We all have our inner battles. We all have that thing that haunts us, stalks us, and even follows us into our dreams to torment us. In some cases, there are several things. These are our secret and semi-secret struggles; the internal battles we fool ourselves into thinking we are the only ones facing. Because we have faced our struggle for so long, we accept it as a part of life, knowing we will eventually overcome it, but not being shocked at its presence.
While we deal with our struggles, the temptation is to demonize the fights another person is facing...
We trivialize their ordeals because we have already overcome those issues, or in some cases have never been faced with them in that particular formation. We allow ourselves to see the other person as weak, not being as dedicated to their fight as we are, or in some cases we believe that they don’t want to fight. We lob scriptures at them, mutter well-worn churchisms at them, and go on with our lives and our fights. We talk about them at our weekly gatherings, dissecting their struggles, belittling their pains as we strive to feel better about our failings in our wars.
When someone confronts us about our hypocrisy, we instantly go on the defensive. We quickly bring out well-rehearsed rationales that support our failings, why we need to be understood, why we need support, why our fights are not complete. We find isolated verses that uphold our right to dwell in our struggle, after all, “all have sinned and come short…”, and further more “in this life you will have troubles”. Sadly, those verses only apply to us. In the case of other people, we need to stand firm, calling sin a sin, denouncing publicly, decrying loudly, rejecting totally. We must “not let sin gain a foothold” after all. Our rallying point during these times is Jesus in the temple, angry, violent, unrelenting, complete.
But what if we examined Jesus as a whole, what if we used his entire ministry as our example. In Mark 5:21-43, we find a situation where the woman with the issue of blood is ritually unclean, and has, by law now made Jesus unclean (Leviticus 15:19). Instead of whirling in violent condemnation, instead of elaborating on how she has violated God’s laws, Jesus demonstrates compassion as she relates her struggle to him. He heals her body: “your faith has made you whole”, eases her mind: “go in peace”, and focuses on her victory: “be freed from your suffering”.
Jesus does this in direct contrast to the prevailing rules of the time. In Luke 6:6-11, Jesus heals a man on the Sabbath day, the traditional day of rest. He does this in contravention of the rules rigorously adhered to by the priests and teachers of law. The Bible records that they were furious at Jesus for healing the man after they had warned him about “working” on the Sabbath. They were so filled with their own sense of righteousness, that they were more concerned with maintaining the law than with restoring their fellow man to wholeness. A potential chance for a celebration of the power of God was obliterated by grumbling because it hadn’t happened when they thought it should.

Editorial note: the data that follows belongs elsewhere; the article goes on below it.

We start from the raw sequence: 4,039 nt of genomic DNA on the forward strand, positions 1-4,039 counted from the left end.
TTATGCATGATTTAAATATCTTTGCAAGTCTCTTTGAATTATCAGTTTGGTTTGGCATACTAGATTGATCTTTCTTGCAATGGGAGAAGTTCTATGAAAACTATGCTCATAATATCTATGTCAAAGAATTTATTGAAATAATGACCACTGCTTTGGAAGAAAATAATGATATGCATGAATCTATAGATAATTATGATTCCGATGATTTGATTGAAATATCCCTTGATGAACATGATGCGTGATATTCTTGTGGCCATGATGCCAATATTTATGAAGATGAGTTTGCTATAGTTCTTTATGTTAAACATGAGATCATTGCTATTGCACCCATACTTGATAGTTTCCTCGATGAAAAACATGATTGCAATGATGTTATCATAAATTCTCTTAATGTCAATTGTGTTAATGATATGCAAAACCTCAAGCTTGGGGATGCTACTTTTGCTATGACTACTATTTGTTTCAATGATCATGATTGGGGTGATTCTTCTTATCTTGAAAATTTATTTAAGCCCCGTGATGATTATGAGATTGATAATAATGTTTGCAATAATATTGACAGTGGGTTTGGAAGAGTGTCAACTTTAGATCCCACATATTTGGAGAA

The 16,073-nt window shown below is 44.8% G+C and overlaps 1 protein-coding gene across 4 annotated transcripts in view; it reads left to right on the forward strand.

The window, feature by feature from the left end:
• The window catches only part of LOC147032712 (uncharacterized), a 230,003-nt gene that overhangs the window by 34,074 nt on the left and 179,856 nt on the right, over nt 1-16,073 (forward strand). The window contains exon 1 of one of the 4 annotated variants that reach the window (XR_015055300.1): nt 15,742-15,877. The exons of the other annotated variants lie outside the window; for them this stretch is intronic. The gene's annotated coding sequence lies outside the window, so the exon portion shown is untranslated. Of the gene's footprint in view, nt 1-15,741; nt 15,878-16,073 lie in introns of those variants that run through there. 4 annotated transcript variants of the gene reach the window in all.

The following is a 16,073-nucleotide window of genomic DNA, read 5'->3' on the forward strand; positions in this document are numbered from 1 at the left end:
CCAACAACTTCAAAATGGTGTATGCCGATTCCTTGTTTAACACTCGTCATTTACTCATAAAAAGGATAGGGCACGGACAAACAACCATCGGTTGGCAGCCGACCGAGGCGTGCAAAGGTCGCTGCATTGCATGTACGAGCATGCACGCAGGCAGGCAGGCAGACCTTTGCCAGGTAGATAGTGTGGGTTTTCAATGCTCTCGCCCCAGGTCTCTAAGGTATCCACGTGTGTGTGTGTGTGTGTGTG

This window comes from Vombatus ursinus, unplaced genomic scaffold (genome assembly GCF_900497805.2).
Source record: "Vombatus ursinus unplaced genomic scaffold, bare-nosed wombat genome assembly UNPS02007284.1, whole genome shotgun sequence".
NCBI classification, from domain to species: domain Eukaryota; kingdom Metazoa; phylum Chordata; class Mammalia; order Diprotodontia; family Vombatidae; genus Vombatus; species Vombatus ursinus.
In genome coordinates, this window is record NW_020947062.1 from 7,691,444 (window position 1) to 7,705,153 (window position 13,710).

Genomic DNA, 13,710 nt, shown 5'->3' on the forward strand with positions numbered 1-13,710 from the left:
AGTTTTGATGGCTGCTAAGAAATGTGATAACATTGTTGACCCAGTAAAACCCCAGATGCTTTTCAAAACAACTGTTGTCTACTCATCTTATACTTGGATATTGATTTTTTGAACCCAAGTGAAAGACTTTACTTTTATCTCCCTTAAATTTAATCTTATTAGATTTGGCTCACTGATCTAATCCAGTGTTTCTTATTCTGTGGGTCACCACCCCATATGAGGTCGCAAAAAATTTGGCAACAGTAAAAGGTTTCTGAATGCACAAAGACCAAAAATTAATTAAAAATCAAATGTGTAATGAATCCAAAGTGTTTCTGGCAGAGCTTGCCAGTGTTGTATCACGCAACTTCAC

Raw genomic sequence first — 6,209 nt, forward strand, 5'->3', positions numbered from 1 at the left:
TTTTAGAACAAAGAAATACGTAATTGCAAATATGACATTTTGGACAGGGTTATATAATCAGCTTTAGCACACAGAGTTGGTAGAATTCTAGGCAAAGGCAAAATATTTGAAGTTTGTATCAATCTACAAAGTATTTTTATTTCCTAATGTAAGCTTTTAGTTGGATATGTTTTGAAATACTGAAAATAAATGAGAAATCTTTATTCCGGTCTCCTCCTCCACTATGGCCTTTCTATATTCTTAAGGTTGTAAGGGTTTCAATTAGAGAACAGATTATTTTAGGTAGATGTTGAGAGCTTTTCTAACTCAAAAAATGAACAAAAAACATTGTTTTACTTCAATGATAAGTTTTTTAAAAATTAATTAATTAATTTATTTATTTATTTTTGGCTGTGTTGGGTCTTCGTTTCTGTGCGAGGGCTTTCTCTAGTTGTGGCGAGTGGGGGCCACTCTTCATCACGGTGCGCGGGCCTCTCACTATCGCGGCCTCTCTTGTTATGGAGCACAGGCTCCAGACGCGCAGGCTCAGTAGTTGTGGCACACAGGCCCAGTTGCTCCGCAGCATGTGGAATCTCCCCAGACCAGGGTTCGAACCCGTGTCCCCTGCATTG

John 8:1-11 is another demonstration of Jesus’ compassion for those that struggle in life. The woman had been fairly caught in adultery and by one of the most traditional laws (the seventh commandment) was in jeopardy of being stoned. Jesus’ first action was to address the condemning multitude, to remind them of their struggles, to emphasize that we are all open for ultimate judgement in the face of God. Once they had been dealt with and scurried off, he addresses her, and acknowledges her actions, but speaks of restoration as opposed to condemnation. The directive to “go your way and sin no more” acknowledges, addresses, and dismisses her sin, choosing to focus on repentance and growth. He does not force her to publicly confess her sin before the multitude, but privately forgives her and blesses her.
A similar theme is found when dealing with the woman at the well (John 4:1-42). Jesus knows the woman’s sin (verse 17), but before he addresses it, he first speaks to her about the Kingdom of God. He explains the Kingdom and its benefits so well that the woman wants nothing more than to be a part of it. Then he deals with her sin, and shows her how to be free of it. He does not avoid it, but addresses it clearly and directly (and also briefly). He speaks more than twice as much about the Kingdom of God and the power of God than of her sins. Her repentance was therefore not forced or coerced, but a true and genuine desire to have the relationship with God that Jesus promised. Such was the honor in Jesus’ walk, that his disciples were amazed that he spoke with her, but never questioned their conversation.
It is essential that we are compassionate to our fellow brothers and sisters, whether they are believers or not. As followers of Christ, we are compelled to act as He did, to show the love that He did, to be as approachable as He was. We need to make sure that when we see our brothers and sisters struggling we listen as much as He did and forgive as quickly as He did. The last part of the story in John 4 shows the benefits of this approach. The woman left her water pot and spread the word, bringing more people to hear and see Jesus. They sought after him so diligently that he stayed for two days. These people believed Jesus and his words, but they came and listened as a result of the woman who came to him in a struggle. Imagine how many people would not have heard the Word if Jesus had treated her the way we currently treat people who are fighting their demons. Imagine how many more people would hear the Word if we treat people the way Jesus did.
Heading to deep waters,
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Just a little birdy and fish about the Father's business. Helping to better the world one blog at a time.